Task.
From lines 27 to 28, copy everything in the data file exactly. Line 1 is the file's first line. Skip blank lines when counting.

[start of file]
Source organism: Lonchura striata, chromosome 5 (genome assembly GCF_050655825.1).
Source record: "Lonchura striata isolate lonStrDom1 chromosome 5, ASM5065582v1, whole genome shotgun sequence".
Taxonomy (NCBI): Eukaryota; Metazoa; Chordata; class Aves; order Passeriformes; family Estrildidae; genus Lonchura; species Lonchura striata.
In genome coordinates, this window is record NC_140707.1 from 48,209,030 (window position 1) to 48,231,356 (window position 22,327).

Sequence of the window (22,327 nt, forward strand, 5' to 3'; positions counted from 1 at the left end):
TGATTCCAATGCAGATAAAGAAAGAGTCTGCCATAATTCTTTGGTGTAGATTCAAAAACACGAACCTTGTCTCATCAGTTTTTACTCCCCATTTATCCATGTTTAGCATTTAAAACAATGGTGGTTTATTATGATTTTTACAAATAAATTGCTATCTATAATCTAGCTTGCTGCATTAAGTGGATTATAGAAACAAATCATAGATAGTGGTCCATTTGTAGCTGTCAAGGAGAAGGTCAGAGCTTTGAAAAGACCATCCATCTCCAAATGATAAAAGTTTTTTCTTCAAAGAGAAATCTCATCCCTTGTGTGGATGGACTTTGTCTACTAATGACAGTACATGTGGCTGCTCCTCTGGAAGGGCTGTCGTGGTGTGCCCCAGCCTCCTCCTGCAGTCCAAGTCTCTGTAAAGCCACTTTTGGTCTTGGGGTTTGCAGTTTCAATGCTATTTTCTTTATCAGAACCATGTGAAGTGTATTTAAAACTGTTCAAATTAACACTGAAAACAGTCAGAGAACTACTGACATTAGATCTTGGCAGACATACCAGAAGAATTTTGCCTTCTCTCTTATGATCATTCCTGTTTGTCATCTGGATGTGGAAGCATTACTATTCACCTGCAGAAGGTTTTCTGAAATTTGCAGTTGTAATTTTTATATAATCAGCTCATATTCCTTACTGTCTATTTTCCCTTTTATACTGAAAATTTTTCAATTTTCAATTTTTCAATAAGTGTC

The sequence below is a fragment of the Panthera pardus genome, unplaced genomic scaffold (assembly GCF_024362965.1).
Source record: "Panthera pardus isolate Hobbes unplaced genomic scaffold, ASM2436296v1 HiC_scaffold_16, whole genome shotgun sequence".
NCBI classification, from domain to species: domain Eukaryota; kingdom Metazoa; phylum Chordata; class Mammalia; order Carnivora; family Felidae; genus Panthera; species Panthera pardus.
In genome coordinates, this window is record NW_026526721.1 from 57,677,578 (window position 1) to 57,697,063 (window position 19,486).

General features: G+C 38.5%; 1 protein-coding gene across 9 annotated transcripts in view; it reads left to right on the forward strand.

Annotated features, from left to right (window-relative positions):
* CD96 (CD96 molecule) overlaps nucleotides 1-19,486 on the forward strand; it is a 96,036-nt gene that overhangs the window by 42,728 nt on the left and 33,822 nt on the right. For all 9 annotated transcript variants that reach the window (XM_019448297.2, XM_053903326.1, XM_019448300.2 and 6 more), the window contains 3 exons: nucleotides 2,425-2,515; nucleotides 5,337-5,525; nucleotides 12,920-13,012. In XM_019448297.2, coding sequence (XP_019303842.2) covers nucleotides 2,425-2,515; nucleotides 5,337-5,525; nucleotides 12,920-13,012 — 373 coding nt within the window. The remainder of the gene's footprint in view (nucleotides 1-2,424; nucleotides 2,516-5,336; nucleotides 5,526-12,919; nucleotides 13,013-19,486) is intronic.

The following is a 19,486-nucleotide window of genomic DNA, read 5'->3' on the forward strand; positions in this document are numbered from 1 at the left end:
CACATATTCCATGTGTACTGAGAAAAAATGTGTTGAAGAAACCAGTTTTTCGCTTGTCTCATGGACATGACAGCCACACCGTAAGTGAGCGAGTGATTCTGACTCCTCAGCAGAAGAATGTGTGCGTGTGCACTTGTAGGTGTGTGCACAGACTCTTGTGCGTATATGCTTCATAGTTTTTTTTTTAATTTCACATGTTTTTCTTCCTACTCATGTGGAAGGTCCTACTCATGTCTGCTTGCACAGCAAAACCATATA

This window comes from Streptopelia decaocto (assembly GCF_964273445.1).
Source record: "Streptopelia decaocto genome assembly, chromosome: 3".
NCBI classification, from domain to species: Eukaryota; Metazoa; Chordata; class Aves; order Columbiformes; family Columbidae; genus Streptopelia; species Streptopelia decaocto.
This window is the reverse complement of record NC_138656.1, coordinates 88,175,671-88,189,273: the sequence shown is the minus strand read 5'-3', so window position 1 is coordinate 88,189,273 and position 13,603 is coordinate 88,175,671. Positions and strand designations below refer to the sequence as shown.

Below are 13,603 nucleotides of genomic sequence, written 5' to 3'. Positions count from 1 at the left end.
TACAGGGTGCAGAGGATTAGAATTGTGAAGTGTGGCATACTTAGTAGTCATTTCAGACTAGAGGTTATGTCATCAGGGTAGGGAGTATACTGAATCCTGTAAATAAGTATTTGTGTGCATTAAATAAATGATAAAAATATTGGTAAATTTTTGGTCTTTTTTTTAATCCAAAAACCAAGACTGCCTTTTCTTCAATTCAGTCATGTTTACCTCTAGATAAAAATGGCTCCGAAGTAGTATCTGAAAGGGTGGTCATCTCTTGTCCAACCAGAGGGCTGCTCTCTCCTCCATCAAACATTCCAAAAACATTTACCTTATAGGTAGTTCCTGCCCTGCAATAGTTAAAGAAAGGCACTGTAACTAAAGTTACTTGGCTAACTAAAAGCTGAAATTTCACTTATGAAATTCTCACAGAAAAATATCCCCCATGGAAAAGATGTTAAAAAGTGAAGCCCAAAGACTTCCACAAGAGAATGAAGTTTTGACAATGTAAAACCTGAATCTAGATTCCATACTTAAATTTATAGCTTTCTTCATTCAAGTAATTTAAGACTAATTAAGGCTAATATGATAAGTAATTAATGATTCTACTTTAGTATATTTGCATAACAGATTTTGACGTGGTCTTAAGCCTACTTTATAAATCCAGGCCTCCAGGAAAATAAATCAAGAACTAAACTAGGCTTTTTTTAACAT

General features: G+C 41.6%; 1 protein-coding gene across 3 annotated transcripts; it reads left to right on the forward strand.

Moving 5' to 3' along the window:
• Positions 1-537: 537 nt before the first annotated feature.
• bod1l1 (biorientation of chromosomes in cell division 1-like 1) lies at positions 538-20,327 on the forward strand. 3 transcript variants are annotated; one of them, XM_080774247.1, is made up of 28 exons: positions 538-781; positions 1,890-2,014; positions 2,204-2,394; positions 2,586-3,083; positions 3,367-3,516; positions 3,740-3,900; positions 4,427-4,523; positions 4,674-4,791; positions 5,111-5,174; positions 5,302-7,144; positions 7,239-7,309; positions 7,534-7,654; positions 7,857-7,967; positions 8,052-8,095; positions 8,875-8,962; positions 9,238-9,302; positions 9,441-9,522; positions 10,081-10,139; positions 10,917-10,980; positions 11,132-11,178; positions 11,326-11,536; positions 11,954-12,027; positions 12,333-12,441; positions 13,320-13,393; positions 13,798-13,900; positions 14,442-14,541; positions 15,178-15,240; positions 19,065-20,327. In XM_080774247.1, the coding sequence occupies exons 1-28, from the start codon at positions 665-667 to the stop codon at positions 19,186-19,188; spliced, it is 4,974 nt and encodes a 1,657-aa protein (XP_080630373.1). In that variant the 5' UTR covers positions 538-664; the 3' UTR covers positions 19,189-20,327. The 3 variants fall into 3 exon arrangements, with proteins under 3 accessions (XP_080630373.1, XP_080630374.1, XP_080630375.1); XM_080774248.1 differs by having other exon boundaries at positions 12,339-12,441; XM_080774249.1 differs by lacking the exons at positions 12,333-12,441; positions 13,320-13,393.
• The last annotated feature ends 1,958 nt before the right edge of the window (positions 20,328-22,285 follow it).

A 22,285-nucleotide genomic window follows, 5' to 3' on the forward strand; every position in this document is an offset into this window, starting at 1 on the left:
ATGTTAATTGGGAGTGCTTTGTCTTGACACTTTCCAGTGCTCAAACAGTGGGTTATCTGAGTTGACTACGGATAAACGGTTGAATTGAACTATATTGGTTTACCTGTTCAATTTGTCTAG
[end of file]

A 22,285-nucleotide genomic window follows, 5' to 3' on the forward strand; every position in this document is an offset into this window, starting at 1 on the left:
ATGTTAATTGGGAGTGCTTTGTCTTGACACTTTCCAGTGCTCAAACAGTGGGTTATCTGAGTTGACTACGGATAAACGGTTGAATTGAACTATATTGGTTTACCTGTTCAATTTGTCTAG